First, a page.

Ideally, most of us preach that you should organize your Lightroom workflow along the lines of the order in which the Lightroom modules appear. So you should start in the by adding the metadata and keywords, delete the images that will never have any value
My workflow may not be suited to everyone. A lot of what works for you depends on the type of work that comprises the bulk of your shooting and on the personal habits that make you most comfortable. Just so you know, most of my work these days consists of beauty shots that I submit to stock agencies.
All the metadata steps I take in the first run-through of the images are in this paragraph. I don’t want entering metadata to slow down my winnowing process and I don’t want to add a lot of individual metadata to images that may later be eliminated. I start by clicking the Library Module’s Import button.
If I’m starting a new collection from a particular place or shoot, In the Import Photos dialog, I make sure to create a new directory. If I’m just continuing another shoot after having already loaded some images, I put the new photos into the same folder as the original shoot.
Always, these days, I choose Filename for the File Naming template because Lightroom takes the camera initials off the file name if I don’t. These days, there are too many worthwhile technological innovations that are too valuable to ignore by sticking to just one brand of camera. So I want to know which camera shot which pictures, even years after I shot it. Granted, there are other ways to find that out, but I just feel comfortable having those initials in the file name. I don’t impose any develop settings because I prefer to look at each image as the camera shot it and then go from there. For metadata, I put all the metadata that I want to have attached to every image into a metadata set I name after myself. It includes all my copyright and contact information. Under keywords, I type all the keywords I can think of that most of the imported photos will have in common. If there are a few on the card that were shots that were taken for some other reason, such as a portrait of my client or an assistant, I can always put the metadata that any group of exceptions that should have the same metadata by selecting them all, then editing the metadata in the Metadata Panel. I can also use the Painter capability to change the keywords for specific images or groups of images that are exceptions.
The next thing I do is eliminate all the images that are so obviously no good that they don’t even have to be examined. The frame is too under- or over-exposed, someone walked in front of the camera just as the shutter fired, or the thing’s so blurry it’s not even useful as an abstract.
Now I look at groups. Whenever shots that belong in a sequence are interrupted by others I drag the sequence shots together (you have to be in User Sort mode). Now I click the Loupe View button and use the arrow keys to move from one to the next, just looking for immediate disqualifiers like a slight bit of camera shake, something obtrusive in the frame that I don’t want to take the time to clone out, or a near-duplicate that just isn’t quite as good. If there’s any doubt, I click in the image with the Loupe tool and take a closer look. As soon as I find one of those instances, I hit the Delete key and remove the image from the disk. At this point, I usually have fewer than 50% of the images I originally downloaded.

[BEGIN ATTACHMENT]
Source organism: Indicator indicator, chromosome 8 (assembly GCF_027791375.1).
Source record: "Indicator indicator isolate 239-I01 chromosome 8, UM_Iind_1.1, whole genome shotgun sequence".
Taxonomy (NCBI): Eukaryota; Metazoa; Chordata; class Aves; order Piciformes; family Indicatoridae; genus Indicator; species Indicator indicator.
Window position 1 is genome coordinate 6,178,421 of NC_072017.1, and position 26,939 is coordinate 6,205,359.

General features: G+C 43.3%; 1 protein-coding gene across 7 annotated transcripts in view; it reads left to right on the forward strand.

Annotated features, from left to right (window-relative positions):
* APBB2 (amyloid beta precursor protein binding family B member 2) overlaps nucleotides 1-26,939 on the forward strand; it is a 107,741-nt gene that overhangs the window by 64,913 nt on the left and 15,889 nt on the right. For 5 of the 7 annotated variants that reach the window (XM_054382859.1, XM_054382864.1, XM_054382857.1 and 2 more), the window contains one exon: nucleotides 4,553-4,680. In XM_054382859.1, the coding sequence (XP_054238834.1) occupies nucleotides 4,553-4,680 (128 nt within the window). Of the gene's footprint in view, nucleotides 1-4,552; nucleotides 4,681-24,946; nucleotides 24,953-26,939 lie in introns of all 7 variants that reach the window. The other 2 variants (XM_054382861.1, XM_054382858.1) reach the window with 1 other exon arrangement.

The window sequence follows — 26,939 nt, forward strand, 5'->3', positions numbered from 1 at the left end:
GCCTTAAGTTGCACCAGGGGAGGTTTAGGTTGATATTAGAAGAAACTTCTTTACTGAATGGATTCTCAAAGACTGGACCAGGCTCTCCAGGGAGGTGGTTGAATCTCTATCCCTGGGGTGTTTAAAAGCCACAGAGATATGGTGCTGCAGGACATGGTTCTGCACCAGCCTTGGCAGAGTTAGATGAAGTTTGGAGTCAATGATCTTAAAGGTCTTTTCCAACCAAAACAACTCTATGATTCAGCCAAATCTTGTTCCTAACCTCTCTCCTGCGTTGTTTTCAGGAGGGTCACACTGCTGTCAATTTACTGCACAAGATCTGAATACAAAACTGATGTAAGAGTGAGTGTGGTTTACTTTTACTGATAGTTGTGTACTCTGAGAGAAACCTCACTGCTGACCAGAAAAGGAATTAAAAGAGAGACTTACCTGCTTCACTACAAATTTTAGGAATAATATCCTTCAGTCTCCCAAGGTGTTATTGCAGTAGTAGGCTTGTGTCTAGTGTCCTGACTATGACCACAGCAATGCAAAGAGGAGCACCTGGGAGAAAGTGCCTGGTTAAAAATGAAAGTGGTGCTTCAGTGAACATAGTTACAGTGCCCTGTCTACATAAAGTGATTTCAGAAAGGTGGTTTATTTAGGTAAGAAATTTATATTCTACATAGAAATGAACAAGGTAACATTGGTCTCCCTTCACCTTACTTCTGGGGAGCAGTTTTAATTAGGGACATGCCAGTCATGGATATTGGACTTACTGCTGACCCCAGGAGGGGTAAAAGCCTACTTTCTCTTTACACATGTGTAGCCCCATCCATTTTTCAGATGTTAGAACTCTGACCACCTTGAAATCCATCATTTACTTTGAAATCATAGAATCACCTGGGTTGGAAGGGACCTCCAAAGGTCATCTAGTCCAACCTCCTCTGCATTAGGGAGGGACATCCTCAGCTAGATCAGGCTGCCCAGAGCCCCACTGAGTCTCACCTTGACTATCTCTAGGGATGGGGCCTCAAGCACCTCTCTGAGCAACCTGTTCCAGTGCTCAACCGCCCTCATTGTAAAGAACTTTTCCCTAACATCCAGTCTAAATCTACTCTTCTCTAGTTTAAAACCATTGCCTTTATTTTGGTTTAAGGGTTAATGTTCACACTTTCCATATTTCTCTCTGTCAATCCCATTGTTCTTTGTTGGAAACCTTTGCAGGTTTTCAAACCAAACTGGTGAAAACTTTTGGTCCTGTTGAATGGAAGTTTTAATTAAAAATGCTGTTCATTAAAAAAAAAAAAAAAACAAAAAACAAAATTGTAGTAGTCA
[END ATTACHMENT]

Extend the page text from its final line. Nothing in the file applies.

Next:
While I’m going through the photos, if I see anything that obviously needs fixing or will be given an extra push by another program, I go straight into the Develop module and make those changes. I want the chosen pictures to “prove themselves” before I leave them in. Then I’m able to at least show a set to the client or to myself just as soon as I’ve finished this first-stage winnowing process. I’m able to try some extreme adjustments and take a close look at the result to see whether there’s going to be too much noise or a loss of smooth shading as a result. If I can’t make the image look like I want it to look, it’s gone. Two things that really help at this stage are the Previous and Sync buttons.
If I see something in the image that needs Photoshop for a fix, I Right Click and then choose Edit in Photoshop to do the job in Photoshop right at that moment. Retouching, localized or masked adjustments that are needed to “pop the picture”, and the cloning out of undesirable elements (trash and telephone lines being most common for me). If I see anything in Photoshop that makes the photo un-usable, I just save the image, close it, go back to Lightroom, and delete both the RAW and the Photoshop TIF file I just created. If the image comes out a winner, I immediately give it a red label;which is what I give everything I’m going to put into the slide show for client approval.
Once I’m done with all of the above, I hope I have a day or two (or at least an hour or two) to let things rest. Then I go back through all the files and Red Tag all the winners. Then I back the entire shoot up to a Delkin Gold DVD (guaranteed to last 100 years) and put the contents of that DVD into a Word document that I keep as a archive of all the contents of my DVD. Then each DVD is given a title so that’s all I need to mark the disk with. I then put the title of that DVD into the keywords for that image so that I’ll always be able to find the images that exist only on a DVD. I then copy the DVD to an “ordinary” name brand DVD. Then the gold DVDs go into a safe, while the others are kept at hand, just in case.
The last step is to carefully go through all the images one more time in the Library, mark all the images that will be saleable with Red flags, select everything that isn’t red flagged, and press Delete to delete them from my hard drive. Keeping only saleable images on my hard-drive greatly simplifies life. The image below shows the red tagged, Photoshop-edited file at the right, with the original on the left.